Saigon tourism authority to organize Tet festival

By Dang Khoa   November 17, 2019 | 06:28 am PT
Saigon tourism authority to organize Tet festival
A corner of Pham Ngoc Thach Street in Ho Chi Minh City's District 1 in January 2019, several days ahead of the The Year of the Pig. Photo by VnExpress/Quynh Tran.
HCMC's tourism department will host a Lunar New Year festival on January 3-5 at the Le Van Tam Park in District 1, 20 days before the country's official Tet holiday.

The department said the celebration, named "Tet Festival", would be the first of its kind in the city, honoring and promoting Tet customs, Tet cuisine and folk games.

It will feature many rituals associated with the country's biggest traditional holiday, including making offerings to ancestors, making banh chung (traditional sticky rice cakes filled with mung beans and pork) and having the Tet pole ceremony.

The Tet pole or neu, an important rite at many places across the country, heralds the Lunar New Year is coming. The long bamboo pole is traditionally placed in front of the house to prevent evils from invading the house’s spirit, to pray for a good crop and to seek happiness, prosperity and longevity.

Visitors will be able to try traditional Tet dishes and staples from different regions, prepared by chefs from the Top Chef Vietnam 2019 television show.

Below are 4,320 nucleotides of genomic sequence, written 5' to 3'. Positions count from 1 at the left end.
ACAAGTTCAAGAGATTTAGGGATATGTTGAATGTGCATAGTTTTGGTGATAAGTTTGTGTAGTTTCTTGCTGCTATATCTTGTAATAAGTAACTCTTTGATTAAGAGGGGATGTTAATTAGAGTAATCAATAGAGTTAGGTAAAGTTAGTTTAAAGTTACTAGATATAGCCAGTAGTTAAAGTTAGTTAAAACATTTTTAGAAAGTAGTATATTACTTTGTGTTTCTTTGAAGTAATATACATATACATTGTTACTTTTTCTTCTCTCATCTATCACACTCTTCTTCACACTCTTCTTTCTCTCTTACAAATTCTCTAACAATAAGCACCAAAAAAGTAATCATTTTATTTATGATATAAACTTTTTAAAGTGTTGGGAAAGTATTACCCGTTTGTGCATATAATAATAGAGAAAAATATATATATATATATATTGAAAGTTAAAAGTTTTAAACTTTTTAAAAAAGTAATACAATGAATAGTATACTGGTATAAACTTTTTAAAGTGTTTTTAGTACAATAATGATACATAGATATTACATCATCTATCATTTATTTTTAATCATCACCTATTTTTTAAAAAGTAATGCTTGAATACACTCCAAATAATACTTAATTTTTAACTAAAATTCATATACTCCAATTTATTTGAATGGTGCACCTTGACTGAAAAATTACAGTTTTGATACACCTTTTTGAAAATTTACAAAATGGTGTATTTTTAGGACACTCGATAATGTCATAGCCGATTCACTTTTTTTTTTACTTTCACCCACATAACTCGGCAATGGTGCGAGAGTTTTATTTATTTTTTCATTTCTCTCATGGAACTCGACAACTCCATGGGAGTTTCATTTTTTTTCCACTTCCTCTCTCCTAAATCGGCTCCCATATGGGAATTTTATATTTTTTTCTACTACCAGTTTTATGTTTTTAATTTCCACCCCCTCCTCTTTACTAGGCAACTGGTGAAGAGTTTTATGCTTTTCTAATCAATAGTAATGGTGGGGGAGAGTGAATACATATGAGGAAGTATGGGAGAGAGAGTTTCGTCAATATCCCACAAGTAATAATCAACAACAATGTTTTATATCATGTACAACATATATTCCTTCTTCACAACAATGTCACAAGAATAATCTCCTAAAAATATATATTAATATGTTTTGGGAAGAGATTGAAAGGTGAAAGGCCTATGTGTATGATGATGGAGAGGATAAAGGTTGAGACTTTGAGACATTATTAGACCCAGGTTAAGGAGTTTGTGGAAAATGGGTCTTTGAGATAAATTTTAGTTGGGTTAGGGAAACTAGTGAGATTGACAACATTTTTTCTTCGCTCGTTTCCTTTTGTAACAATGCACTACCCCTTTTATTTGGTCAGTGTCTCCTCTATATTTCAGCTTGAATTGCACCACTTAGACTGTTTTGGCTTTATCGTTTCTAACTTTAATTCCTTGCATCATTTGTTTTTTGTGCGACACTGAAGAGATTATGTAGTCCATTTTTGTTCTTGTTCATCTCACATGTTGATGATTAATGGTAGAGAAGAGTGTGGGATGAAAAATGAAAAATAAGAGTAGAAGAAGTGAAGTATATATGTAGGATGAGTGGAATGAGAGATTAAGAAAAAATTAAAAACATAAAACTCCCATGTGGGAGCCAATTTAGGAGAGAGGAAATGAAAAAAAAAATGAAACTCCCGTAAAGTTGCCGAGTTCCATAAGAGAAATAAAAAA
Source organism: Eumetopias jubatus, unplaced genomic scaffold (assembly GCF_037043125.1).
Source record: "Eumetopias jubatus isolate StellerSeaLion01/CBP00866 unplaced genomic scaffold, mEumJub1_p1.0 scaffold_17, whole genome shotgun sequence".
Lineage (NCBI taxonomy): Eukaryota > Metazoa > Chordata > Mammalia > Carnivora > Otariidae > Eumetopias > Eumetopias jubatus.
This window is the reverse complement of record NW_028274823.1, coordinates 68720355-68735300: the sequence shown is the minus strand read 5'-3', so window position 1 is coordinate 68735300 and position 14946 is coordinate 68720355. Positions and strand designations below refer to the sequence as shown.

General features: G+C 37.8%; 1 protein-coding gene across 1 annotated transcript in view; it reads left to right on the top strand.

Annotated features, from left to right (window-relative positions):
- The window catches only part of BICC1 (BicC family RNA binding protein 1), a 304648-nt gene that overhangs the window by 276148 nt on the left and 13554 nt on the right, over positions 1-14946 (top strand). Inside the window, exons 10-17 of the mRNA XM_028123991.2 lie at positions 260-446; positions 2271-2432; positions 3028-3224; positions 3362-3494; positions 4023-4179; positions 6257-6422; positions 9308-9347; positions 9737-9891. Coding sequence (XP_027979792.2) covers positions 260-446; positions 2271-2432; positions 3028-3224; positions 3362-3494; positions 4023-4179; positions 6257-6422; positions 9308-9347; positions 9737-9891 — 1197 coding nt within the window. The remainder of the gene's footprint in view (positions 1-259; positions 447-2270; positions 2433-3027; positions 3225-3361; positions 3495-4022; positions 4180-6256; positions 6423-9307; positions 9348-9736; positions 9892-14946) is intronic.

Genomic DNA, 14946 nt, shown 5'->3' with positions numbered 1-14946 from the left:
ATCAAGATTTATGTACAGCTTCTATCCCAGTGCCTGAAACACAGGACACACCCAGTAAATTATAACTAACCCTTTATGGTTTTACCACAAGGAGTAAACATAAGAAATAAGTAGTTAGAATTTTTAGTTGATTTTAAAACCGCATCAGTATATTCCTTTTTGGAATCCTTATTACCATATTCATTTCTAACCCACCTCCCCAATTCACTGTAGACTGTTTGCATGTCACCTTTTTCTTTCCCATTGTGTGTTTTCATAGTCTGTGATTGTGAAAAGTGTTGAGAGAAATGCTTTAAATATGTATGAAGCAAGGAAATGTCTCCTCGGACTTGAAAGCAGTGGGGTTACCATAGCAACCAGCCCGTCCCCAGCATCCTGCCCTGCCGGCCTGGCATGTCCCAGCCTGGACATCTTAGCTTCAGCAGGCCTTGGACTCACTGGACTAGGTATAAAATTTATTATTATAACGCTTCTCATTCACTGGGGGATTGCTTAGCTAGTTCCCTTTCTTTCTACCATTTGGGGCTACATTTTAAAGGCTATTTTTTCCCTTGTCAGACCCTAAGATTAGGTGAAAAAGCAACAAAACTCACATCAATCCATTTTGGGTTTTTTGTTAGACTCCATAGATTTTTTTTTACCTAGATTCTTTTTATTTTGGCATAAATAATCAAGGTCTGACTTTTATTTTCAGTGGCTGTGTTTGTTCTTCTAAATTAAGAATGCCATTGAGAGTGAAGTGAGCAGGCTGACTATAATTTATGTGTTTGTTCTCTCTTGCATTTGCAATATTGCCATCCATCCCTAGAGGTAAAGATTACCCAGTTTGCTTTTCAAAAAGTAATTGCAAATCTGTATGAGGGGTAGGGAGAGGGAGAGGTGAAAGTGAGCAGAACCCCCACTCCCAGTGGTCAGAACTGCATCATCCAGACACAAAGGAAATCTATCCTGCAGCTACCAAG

The event, co-organized by the Vietnam Culinary Culture Association, will also have a market space with 100 booths selling different Tet items. 

It will start from 10 a.m. to 9 p.m. across the three days and is expected to attract 40,000 guests.

The government has approved a seven-day Tet holiday that will start January 23, two days before the Lunar New Year's Eve.

Government offices and state-owned companies will close for seven days from January 23 to 29. Schools and other businesses across the country usually follow the same break as government offices.

Tet is the biggest festival in Vietnam. It is the most important time for family union and gathering. Millions of migrant workers in major cities return to their homes in the countryside before Lunar New Year's Eve.

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